Genesus Global Market Report, USA (Oct. 5)

Allan Bentley


The week ending Sept 24th was the 3rd largest weekly kill ever in the United States, followed by the week ending Oct 1, which was the 4th largest weekly kill.  I think that says a lot about prices, why we are here and where prices are going.

I made a prediction that we would break more than half the top ten slaughter weeks this year. Two are already in the books in September. If we are breaking slaughter records in September, what will the numbers be in December?

Packing capacity will be stretched to a limit to an extent that we have not seen since 1998. As I write this, I am learning of a sow processor that is going to be dark. That should keep us from breaking another weekly slaughter record. However, that will not help the cull sow market.

I visit from time to time with technical chartists, and I have told them to throw their charts and algorithms out the window. Supply and Demand will dictate prices the next few months. Those chart guys explain to me that we are in the middle of wave number 3 or 4 or whatever. I replied back, “Whatever phase we are in will be washed over by the oversupply coming at us”.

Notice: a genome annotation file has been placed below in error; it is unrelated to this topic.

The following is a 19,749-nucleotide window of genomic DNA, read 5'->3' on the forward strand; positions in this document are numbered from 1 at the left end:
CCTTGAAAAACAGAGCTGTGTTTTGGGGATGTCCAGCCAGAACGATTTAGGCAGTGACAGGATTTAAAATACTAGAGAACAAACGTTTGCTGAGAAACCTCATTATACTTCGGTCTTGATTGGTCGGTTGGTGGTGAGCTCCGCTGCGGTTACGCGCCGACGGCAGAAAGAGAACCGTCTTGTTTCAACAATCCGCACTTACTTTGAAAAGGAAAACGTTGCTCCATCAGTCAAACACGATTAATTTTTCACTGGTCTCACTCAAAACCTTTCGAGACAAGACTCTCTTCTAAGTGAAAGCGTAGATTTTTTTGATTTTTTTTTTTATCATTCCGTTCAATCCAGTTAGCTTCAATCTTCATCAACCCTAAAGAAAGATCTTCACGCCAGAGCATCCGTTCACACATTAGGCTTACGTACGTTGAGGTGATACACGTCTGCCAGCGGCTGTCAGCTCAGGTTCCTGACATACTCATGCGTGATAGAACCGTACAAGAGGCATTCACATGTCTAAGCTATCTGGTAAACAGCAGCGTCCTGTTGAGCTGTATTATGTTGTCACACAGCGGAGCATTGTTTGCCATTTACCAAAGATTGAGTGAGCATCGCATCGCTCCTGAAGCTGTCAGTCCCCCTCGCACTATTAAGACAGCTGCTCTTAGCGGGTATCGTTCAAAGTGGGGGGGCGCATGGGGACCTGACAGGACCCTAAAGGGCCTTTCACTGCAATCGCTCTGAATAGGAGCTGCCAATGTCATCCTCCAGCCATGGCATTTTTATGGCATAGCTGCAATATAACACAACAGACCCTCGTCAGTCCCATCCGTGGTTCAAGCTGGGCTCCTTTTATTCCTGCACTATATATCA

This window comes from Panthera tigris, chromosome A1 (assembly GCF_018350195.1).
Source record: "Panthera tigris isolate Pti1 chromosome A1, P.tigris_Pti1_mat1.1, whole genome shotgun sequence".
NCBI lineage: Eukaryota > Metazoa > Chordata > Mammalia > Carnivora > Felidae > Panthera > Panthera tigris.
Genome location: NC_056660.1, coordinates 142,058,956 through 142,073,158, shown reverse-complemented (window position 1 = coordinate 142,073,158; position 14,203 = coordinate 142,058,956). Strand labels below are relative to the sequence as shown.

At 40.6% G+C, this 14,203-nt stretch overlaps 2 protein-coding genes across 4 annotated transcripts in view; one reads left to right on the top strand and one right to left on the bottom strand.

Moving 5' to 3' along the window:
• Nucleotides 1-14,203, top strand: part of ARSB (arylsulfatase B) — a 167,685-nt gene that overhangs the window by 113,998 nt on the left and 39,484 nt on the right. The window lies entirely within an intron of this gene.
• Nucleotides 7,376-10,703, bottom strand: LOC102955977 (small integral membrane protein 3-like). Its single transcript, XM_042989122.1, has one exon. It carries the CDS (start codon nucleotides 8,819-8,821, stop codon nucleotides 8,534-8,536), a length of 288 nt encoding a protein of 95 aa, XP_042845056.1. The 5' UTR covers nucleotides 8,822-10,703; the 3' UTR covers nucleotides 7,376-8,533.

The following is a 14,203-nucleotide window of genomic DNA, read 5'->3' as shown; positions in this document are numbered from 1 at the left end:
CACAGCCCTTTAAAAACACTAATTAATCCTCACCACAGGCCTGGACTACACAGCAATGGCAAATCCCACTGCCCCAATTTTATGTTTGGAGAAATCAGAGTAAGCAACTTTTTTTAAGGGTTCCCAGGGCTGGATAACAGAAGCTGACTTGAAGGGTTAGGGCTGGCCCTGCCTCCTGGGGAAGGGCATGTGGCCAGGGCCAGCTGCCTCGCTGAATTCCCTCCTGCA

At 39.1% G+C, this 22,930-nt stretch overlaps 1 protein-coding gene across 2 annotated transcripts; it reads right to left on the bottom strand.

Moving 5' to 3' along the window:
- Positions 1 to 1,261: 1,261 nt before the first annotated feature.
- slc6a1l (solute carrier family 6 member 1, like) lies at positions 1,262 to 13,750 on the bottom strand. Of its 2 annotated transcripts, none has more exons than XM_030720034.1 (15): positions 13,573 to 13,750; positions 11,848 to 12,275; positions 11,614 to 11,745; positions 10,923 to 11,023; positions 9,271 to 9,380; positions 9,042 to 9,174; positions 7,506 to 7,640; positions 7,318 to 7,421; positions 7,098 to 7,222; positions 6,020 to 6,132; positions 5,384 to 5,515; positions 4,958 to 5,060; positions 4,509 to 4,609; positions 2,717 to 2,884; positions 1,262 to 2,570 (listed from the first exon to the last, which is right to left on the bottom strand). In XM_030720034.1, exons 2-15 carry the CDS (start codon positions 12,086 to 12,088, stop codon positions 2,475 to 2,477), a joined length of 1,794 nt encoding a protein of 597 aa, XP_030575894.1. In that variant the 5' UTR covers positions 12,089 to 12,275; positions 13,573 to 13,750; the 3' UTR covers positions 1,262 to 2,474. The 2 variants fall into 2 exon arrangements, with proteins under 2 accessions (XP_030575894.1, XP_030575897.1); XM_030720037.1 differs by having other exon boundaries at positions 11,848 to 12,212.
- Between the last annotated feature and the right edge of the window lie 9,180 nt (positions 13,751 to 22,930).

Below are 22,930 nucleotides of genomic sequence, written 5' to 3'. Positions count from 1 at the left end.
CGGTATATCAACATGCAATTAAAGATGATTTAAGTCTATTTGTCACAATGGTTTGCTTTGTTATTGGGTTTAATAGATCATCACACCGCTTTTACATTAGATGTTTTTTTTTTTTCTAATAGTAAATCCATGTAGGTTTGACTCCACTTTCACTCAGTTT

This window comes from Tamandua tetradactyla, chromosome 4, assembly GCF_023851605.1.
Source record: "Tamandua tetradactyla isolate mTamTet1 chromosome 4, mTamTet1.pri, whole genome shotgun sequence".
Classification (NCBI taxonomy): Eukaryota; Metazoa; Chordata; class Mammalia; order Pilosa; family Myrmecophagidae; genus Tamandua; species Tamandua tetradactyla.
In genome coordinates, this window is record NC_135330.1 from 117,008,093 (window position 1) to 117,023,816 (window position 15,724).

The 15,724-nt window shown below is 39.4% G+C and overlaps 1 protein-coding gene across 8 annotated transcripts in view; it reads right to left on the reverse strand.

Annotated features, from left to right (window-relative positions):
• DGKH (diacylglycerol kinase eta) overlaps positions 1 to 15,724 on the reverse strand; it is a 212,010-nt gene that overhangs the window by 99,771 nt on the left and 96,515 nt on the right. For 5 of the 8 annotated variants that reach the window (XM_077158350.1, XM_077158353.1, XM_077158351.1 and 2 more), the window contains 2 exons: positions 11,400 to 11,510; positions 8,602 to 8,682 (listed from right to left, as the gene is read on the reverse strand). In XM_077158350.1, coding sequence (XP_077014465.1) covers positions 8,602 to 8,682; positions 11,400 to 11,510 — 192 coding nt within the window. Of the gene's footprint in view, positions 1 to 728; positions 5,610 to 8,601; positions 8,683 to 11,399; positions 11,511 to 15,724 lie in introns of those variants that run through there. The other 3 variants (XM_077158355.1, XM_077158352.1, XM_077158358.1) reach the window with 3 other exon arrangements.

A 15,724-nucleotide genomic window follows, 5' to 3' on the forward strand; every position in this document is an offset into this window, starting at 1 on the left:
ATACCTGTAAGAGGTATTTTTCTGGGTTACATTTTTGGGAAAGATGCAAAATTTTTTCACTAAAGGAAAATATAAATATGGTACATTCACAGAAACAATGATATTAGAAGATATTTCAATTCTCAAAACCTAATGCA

The Hogs and Pigs Report came out on Friday, September 30th and it stated the “over 180 lb. hogs” category was up 4% from last year as of September 1. Most of those pigs should have been slaughtered by now. The actual slaughter numbers for September was up 6% according to the USDA reports. I believe there were a couple weeks that may have been 8% higher than in 2015. Does that mean the report numbers are too low?

Some might say we are pulling hogs forward. If that was true slaughter weights, should be lower. Instead, slaughter weights are higher. Corn prices below $3.00/ bushel will not help slaughter weights come down much either.

Fewer sows have been exposed to the PED virus, so as winter comes and disease pressure increases, those sows be more vulnerable. I think that is something we need to keep an eye on. Nothing like PED virus to control the supply.


Allan Bentley


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